Based on the discussion and my own musings, maybe I could offer the following summary/suggestions:
1) I get the point. Careful, experienced native fish keepers who collect only locally and don't mix equipment with fish or live foods from other localities are PROBABLY okay releasing their fish back into the collection locations. However, the benefits of doing so are small (assuming you collected responsibly in the first place), and the risks non-zero. It's safer for NANFA to offer a blanket "Don't release, ever" statement, and let individuals decide whether they understand the many variables well enough to risk it. That said, I think it would be VERY valuable to have a detailed discussion of all these risks and factors available somewhere on the site. As Todd pointed out a while back, you need to have compelling information to back up any blanket statements.
2) We probably all ought to be paying better attention to how we clean our collection equipment between sites. I don't think there's anything to this effect on the NANFA site currently? Are there folks within the community who are qualified to comment on what *reasonable* techniques can be used to wipe out the various pathogens we need to worry about (bacteria, viruses, fungi, parasites, etc.)?
3) There's NO question that aquarium fish or non-local native fish/herps should NEVER be released (this wasn't part of the original question, but of course came up). There may be something NANFA as an organization could do toward this goal (maybe in collaboration with the industry http://www.habitattitude.net effort Brian Torreano mentioned... but is that active / going anywhere?) I see two major issues here:
A) Awareness -- As Todd mentioned, most casual fish keepers won't fully understand the problems of releasing their pet fish. This gets right to the "animal lover" vs. "environmentalist" issue I alluded to before. Most aquarists would fall in the "animal lover" category, and believe it's a positive thing to set their fish free rater than euthanize them. No matter what you do, you're NEVER going to convince a lot of these folks to euthanize their beloved fish.
B) Given the above, there need to be viable alternatives to releasing fish. There are myriad reasons why folks will need to get rid of fish, and many/most will NOT euthanize them. So... then what? Some aquarium stores have "adoption" tanks, but I fully understand why it's risky business for retailers to take back stock that could be carrying any diseases under the sun. http://www.habitattitude.net/ has suggested alternatives to release under "Prevention", but no detailed info -- and are those alternatives enough? So... what *should* the average aquarist do when they can't (or don't want to) keep their fish anymore? How can alternatives to release be made readily available, and the average aquarist be made aware of those alternatives?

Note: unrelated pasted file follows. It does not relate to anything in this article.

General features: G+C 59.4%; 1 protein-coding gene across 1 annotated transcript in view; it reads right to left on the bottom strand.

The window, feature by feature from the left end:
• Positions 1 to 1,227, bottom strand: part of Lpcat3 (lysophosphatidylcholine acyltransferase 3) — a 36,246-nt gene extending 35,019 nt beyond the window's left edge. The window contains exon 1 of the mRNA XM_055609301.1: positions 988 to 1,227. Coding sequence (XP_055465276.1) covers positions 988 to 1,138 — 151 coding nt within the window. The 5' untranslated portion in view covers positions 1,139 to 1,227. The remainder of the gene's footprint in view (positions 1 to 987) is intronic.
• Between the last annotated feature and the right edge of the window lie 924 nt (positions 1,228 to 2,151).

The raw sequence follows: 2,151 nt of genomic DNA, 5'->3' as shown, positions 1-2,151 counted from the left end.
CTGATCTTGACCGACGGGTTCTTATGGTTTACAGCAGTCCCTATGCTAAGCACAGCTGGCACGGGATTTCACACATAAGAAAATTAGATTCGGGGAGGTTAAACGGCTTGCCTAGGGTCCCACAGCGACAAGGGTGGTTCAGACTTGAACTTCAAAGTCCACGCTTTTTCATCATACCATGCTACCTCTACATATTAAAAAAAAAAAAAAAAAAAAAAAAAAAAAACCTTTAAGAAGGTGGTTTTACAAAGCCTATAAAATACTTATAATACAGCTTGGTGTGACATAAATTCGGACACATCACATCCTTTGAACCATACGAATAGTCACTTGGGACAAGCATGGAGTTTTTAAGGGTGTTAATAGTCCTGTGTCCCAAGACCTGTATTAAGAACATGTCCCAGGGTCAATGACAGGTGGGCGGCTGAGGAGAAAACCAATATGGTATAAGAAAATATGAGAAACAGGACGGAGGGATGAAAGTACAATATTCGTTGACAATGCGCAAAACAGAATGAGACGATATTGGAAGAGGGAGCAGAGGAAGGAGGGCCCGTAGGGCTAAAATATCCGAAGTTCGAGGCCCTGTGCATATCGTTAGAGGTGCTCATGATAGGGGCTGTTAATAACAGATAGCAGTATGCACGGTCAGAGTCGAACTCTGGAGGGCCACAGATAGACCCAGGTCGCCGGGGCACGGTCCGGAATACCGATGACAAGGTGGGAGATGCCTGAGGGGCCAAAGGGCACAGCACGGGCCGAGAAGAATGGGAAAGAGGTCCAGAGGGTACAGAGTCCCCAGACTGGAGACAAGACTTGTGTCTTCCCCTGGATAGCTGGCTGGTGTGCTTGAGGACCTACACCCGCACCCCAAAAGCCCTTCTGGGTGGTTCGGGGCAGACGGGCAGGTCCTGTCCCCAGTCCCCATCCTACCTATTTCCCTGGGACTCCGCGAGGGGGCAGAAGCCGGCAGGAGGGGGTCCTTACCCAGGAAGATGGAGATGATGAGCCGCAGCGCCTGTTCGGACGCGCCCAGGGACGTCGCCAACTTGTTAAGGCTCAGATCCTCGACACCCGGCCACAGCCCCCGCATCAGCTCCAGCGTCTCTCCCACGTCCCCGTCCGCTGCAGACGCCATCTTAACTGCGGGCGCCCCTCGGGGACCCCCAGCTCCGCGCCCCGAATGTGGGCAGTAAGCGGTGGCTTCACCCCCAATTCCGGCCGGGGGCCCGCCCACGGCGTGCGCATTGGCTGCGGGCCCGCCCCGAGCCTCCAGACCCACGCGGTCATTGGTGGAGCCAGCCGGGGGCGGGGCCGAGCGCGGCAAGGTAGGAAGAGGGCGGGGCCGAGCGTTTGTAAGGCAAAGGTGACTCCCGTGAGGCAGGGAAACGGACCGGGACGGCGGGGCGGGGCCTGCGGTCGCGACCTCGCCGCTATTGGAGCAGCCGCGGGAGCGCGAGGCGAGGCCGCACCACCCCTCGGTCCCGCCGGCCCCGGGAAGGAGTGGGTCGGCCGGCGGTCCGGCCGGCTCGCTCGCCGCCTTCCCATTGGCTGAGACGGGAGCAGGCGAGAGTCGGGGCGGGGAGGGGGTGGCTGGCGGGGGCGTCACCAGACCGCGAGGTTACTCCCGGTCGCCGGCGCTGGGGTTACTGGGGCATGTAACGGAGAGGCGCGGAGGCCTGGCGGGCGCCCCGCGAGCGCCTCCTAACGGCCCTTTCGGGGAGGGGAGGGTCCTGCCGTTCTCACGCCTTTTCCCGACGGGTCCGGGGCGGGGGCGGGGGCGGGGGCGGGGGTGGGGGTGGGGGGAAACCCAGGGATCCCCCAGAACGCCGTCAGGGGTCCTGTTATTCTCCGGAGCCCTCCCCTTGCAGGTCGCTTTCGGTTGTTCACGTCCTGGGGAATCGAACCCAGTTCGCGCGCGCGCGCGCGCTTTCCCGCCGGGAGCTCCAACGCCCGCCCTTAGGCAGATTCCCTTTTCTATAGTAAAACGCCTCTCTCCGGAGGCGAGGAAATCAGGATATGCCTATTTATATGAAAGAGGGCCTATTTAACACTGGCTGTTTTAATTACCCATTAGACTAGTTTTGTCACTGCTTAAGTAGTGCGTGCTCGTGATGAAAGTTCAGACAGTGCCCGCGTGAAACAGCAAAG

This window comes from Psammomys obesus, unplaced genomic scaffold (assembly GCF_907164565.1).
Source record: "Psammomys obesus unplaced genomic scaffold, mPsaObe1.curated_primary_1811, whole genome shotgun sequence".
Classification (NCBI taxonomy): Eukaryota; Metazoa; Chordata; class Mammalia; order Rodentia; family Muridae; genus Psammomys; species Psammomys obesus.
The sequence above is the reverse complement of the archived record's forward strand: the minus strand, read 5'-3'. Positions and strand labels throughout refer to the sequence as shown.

Anything meaningful would have to happen through aquarium/pet stores (that's where you reach the folks with fish). Awareness should be pretty easy -- wouldn't be tough to convince your local pet store to put up a poster next to their live fish stock. Providing the alternatives to release would be tougher. Can you convince all aquarium stores to have a few "adoption" tanks (enough to keep non-compatible fish separate)? That costs them money, and introduces risk of disease. How about convincing them to offer a free "retirement" service to euthanize unwanted fish humanely? Again, that's time and money, and is likely to offend many of their customers (just as people protest shelters that aren't "no kill").
Wow... what a can of worms...
-- Jase Roberts Lewiston, Maine on the Androscoggin River /----------------------------------------------------------------------- / This is the discussion list of the North American Native Fishes / Association (NANFA). Comments made on this list do not necessarily / reflect the beliefs or goals of NANFA. For more information about NANFA, / visit http://www.nanfa.org Please make sure all posts to nanfa-l are / consistent with the guidelines as per / http://www.nanfa.org/guidelines.shtml To subscribe, unsubscribe, or get / help, visit the NANFA email list home page and archive at / http://www.nanfa.org/email.shtml